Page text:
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Revised 'McDonald Criteria' expected to speed up the diagnosis of multiple sclerosis

The McDonald Criteria, used for the diagnosis of multiple sclerosis (MS), has been revised by a 30-member international panel of MS experts co-chaired by Jeffrey Cohen, MD (Cleveland Clinic) and Alan Thompson, MD (University College London). The new recommended revisions are expected to speed the diagnostic process and reduce the chance of misdiagnosis.

The panel was convened under the auspices of the International Advisory Committee on Clinical Trials in MS and they published their findings in The Lancet Neurology online on 21 December 2017.

Multiple sclerosis can be difficult to diagnose because there is no single test that can determine that a person has MS. The process of diagnosis involves obtaining evidence from a clinical examination, medical history, lab tests and MRI imaging of the brain and sometimes the spinal cord. These tests are intended to rule out other possible causes of a person's neurological symptoms and to gather data consistent with MS.

The McDonald Criteria was last reviewed in 2010, so the panel looked at prior diagnostic criteria and evidence published since the last review to help inform evidence-based recommendations likely to speed the diagnostic process and reduce the incidence of misdiagnosis.

The panel recommended

  • Brain MRI should be obtained during the MS diagnostic process, unless not possible. Spinal MRI should be obtained when additional data are needed to confirm the diagnosis
  • When spinal fluid is used as part of the diagnostic process, paired serum and CSF (Cerebrospinal fluid) samples are to be analysed to confirm that oligoclonal bands are unique to the CSF
  • At the time of diagnosis, the MS course should be indicated, and whether the course is active or not, and progressive or not; and the type and course of MS should be re-evaluated periodically as the disease evolves

Key things that haven't changed

  • MS is best diagnosed by a clinician with MS-related expertise with support of imaging and other tests
  • Dissemination of lesions in the nervous system in space and time are required, but the revisions provide additional avenues for obtaining supporting evidence of dissemination
  • The need to ensure there is no better explanation for the individual's symptoms remains an essential consideration
  • The McDonald Diagnostic Criteria apply to individuals experiencing a typical clinically isolated syndrome (CIS). CIS is a first episode of neurologic symptoms typical of an MS relapse in a person not known to have MS

Key changes for patients with clinically isolated syndrome (CIS)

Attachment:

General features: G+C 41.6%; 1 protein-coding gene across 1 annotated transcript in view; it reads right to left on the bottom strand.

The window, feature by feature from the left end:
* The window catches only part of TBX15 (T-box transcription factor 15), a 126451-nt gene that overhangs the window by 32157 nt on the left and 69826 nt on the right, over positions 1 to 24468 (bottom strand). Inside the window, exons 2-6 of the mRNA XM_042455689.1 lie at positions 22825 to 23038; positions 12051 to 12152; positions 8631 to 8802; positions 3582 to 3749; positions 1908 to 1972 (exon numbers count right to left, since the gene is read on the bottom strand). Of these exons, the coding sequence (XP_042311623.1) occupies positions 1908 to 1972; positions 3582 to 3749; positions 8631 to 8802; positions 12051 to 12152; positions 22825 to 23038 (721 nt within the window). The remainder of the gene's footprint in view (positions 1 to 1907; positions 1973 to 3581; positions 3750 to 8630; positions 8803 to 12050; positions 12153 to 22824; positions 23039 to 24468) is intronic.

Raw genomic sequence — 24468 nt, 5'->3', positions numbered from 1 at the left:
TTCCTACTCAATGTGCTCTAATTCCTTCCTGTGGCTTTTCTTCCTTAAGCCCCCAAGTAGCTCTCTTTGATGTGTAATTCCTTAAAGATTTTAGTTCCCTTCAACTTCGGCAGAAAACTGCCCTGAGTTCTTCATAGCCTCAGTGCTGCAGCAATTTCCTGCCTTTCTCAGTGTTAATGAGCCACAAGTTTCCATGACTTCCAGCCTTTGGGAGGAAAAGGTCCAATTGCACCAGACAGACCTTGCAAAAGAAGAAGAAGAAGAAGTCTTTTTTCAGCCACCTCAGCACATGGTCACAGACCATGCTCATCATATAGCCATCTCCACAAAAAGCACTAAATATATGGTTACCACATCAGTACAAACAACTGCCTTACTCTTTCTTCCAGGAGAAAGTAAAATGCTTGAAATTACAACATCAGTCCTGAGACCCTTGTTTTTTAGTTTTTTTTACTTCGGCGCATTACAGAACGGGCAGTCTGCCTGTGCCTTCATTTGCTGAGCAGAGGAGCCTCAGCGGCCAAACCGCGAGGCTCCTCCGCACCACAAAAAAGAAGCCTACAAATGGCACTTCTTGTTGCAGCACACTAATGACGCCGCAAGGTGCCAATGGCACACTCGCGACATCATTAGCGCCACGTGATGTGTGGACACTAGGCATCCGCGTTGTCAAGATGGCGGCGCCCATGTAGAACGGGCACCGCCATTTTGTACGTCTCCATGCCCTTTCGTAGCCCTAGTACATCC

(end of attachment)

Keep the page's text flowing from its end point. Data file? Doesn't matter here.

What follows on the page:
• CSF oligoclonal bands – Positive findings of oligoclonal bands in the spinal fluid can substitute for demonstration of dissemination of lesions in time in some settings
  • Types of lesions – Both asymptomatic and now symptomatic MRI lesions can be considered in determining dissemination in space or time. This does not include MRI lesions in the optic nerve in a person presenting with optic neuritis
  • Site of lesions – Cortical lesions have been added to juxtacortical lesions for use in determining MRI criteria for dissemination of lesions in space

Recent studies suggest misdiagnosis of MS is not uncommon. The paper emphasises that if an individual does not have typical CIS, or is a member of a population in which MS is less common (such as children, older individuals, or non-white populations), additional testing can help gather additional evidence needed to firm up whether the person indeed has MS or something else that may require different treatment and management.

Anyone who was diagnosed using previous versions of the McDonald Criteria will still meet the criteria for MS as laid out in the 2017 McDonald Criteria.

The panel recommended that the 2017 McDonald Criteria be validated in a variety of studies and populations, and that research continue on biomarkers, imaging and other advances that may help refine the diagnostic process in the future.

Bruce Bebo, PhD, Executive Vice President of Research at the National MS Society, said: “The paper highlights the need for research to identify additional biological markers of MS and its subtypes. This gap impedes progress on several fronts, making it a critical target for the global MS research community.”

Source: MS-UK

Date: 02/01/18

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